There is no doubt that Bashar al-Assad’s use of chemical weapons last week crossed all 50 shades of the “red line.” While prudence dictated restraint this past June, the repeated violation of international norms now may require a military response. The use of chemical weapons is one of the most insidious acts that can be undertaken in war and Secretary of State John Kerry has made clear that the Obama administration would hold Assad accountable for an inexcusable “moral obscenity” that “should shock the conscience of the world.” The international community must respond — and likely will respond — with overt military force against Damascus. But limited war, whether air strikes or something else, will bring about its own set of challenges.
As difficult a decision as it will be for Obama to raise the stakes with a military response, the real challenge may be more political than military. Pundits and some in the U.S. Congress have called for taking out Syrian air assets and creating humanitarian corridors, believing that this will magically solve the country’s broader problems. Likewise, the comparisons being made to Libya and Kosovo are misleading and misrepresent the political commitment required to ensure the success of these military actions.
Indeed, the White House faces a much more difficult task in seeking to prevent Assad’s repeated use of chemical weapons. This is not about regime change but about behavioral change — deterring or preventing the use of chemical weapons by the Assad regime — whatever the rationale for doing so. The operational challenge is to ensure that strikes are significant enough to destroy Assad’s ability to use chemical weapons without backing him into a corner where he feels he has no choice but to use them.
There are a few ways to cope with these challenges. First, the United States and its allies must be prepared to maintain political resolve beyond the immediate strikes. Deterring and denying the use of chemical weapons will not be accomplished with one sortie, but may require retaining a military option while continuing to arm selected opposition groups and push Assad to the bargaining table. Second, the United States and its allies must keep the gap between expectation and reality to a minimum. For the Syrians being killed, this conflict is also one for survival, and military strikes may falsely raise hopes for imminent regime change. Some will continue to blame Western leaders for not doing enough or blame them if Assad responds with even deadlier force against his own people.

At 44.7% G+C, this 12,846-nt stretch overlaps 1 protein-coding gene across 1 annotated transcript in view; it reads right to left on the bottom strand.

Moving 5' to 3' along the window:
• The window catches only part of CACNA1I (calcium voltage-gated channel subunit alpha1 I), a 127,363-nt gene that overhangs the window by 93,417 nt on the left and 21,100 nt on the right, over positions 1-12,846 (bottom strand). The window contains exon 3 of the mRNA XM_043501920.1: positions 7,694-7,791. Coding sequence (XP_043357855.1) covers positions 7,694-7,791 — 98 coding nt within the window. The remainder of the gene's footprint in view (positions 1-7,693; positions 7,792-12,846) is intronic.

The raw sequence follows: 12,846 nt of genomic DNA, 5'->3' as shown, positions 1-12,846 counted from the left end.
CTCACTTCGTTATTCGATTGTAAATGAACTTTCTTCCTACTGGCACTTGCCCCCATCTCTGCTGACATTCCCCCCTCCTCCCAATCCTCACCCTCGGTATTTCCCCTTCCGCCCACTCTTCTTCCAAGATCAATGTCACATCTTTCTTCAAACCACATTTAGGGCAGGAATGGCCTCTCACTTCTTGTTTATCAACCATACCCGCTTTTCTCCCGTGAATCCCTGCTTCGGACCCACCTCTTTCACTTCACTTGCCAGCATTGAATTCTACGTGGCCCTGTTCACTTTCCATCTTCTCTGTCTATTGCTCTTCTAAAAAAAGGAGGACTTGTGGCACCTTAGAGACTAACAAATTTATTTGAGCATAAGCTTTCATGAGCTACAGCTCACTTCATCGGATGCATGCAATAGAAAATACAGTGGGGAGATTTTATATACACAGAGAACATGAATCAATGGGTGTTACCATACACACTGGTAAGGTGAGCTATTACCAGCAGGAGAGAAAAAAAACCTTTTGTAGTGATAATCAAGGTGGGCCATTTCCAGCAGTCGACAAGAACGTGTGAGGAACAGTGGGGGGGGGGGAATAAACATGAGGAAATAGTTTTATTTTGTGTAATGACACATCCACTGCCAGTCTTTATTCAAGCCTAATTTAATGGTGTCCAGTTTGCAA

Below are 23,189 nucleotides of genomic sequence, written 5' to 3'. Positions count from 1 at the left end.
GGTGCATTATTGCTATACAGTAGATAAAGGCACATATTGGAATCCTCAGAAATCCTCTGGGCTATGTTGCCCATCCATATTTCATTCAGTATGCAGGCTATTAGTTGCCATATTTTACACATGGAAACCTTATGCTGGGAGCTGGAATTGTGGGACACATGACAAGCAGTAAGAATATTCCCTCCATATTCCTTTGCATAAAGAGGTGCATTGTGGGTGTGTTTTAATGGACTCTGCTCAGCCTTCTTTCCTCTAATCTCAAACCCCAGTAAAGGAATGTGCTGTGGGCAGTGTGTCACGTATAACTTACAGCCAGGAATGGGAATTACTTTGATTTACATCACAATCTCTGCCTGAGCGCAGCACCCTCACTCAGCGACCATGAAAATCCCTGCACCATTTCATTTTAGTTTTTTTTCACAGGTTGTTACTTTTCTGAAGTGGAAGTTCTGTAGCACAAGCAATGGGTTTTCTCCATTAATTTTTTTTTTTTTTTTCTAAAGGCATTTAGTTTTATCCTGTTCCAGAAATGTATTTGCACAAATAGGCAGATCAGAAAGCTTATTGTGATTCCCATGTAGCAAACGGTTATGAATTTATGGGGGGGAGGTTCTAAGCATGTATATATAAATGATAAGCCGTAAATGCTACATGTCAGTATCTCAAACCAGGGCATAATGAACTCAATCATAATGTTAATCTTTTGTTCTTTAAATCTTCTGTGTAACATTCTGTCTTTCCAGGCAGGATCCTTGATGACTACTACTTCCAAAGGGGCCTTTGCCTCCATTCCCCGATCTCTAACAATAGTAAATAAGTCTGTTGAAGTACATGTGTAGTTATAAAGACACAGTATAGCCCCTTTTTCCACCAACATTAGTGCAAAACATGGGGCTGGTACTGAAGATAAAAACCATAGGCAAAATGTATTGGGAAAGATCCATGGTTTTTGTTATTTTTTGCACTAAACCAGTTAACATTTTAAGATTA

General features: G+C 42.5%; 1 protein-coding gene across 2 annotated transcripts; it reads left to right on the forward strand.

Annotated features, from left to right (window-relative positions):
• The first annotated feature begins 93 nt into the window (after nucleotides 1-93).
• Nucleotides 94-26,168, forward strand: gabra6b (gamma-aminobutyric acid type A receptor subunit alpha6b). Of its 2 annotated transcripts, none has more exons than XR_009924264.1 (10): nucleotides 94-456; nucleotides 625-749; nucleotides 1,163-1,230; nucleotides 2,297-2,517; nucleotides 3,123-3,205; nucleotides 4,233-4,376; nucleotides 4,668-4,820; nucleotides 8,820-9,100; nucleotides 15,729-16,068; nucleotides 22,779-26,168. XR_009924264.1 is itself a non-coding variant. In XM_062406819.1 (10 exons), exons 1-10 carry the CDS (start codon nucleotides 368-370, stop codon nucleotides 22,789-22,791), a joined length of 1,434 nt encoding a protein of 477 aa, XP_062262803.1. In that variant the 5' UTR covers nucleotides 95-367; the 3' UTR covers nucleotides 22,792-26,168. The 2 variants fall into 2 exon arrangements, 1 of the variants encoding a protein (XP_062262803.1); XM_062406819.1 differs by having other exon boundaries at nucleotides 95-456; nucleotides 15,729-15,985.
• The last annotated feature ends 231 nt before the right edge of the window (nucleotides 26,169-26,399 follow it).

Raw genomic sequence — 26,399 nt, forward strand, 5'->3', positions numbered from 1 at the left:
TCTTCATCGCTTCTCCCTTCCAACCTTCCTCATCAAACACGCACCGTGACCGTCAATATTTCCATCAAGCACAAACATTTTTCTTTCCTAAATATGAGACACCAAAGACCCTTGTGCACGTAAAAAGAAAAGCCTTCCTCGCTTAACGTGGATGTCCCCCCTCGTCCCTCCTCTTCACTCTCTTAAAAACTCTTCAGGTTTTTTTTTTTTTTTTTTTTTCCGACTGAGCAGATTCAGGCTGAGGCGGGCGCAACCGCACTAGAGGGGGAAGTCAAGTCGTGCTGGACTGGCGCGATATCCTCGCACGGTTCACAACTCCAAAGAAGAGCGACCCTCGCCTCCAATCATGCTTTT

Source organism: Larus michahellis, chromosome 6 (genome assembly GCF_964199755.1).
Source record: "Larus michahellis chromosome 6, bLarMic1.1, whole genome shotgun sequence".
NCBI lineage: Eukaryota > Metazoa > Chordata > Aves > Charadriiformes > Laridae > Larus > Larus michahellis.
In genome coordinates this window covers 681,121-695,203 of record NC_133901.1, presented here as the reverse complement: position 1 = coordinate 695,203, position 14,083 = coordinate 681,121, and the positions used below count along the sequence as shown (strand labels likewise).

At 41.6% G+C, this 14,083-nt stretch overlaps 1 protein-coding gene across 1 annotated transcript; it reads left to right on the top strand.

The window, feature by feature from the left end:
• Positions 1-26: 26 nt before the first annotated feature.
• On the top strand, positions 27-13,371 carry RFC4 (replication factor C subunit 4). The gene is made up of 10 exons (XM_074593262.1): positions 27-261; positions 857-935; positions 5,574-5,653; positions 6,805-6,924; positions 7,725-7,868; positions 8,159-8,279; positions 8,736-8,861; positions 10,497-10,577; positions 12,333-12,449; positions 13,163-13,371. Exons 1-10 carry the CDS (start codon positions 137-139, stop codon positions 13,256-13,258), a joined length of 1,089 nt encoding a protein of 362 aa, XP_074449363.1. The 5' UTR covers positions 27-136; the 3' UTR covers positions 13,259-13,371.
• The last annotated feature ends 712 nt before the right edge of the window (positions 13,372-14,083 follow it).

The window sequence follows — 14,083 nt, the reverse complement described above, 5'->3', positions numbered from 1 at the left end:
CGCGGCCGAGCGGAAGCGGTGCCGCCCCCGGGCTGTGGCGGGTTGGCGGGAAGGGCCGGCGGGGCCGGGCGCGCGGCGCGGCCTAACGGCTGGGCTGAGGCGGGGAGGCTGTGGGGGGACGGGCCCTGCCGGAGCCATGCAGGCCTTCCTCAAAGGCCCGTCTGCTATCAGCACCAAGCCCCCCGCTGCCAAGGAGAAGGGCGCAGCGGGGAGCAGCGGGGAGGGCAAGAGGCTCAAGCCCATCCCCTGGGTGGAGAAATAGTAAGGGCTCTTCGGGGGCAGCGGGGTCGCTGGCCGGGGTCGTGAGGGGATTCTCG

Third, while the United States should act alone if it must, a strong coalition remains the preferred option. If NATO takes action as an alliance, it will have to be more than a coalition of the willing. The Alliance must send a unified message that it stands together. More importantly, the Arab League must reconsider its objections to the use of force to prevent such atrocities and, in the event of military action, should take part in operations with Western forces. Finally, the Arab League should step up pressure on Russia and China to provide political support for the operations or get out of the way. In the end, however, Vladimir Putin’s intransigence is an insufficient reason to keep from responding to such reprehensible crimes.
Moreover, no matter how well-planned the strikes are, even the best plans are unlikely to survive first contact with the enemy. There is no guarantee that anything beyond static targets can be completely destroyed. Likewise, it is almost completely certain that limited strikes will not destroy Assad’s ability to continue to murder his own people. Without a major military commitment — one that potentially includes ground forces — Assad will still retain the capability to terrorize population centers in Homs, Aleppo, and Damascus. Unfortunately, even if the United States and NATO desire just a limited war, it is already a total war for Assad, as he remains intent on personal and regime survival.
While a failure to address these issues should not necessarily stop the international community or a small coalition from acting, these considerations should guide leaders as they consider military options. A military response, if and when it happens, is but one limited engagement in the long-term effort at ending the war in Syria. Just as importantly, there must be realistic goals that are clearly articulated to the public and to the Syrian people. Only in the best of circumstances can limited war result in a quick political solution — and even the limited goal of deterring Assad’s continued chemical weapons may prove a hard proposition. For the Syrian people, for our own national interest, and for the betterment of the international community, it is likely time to take that risk.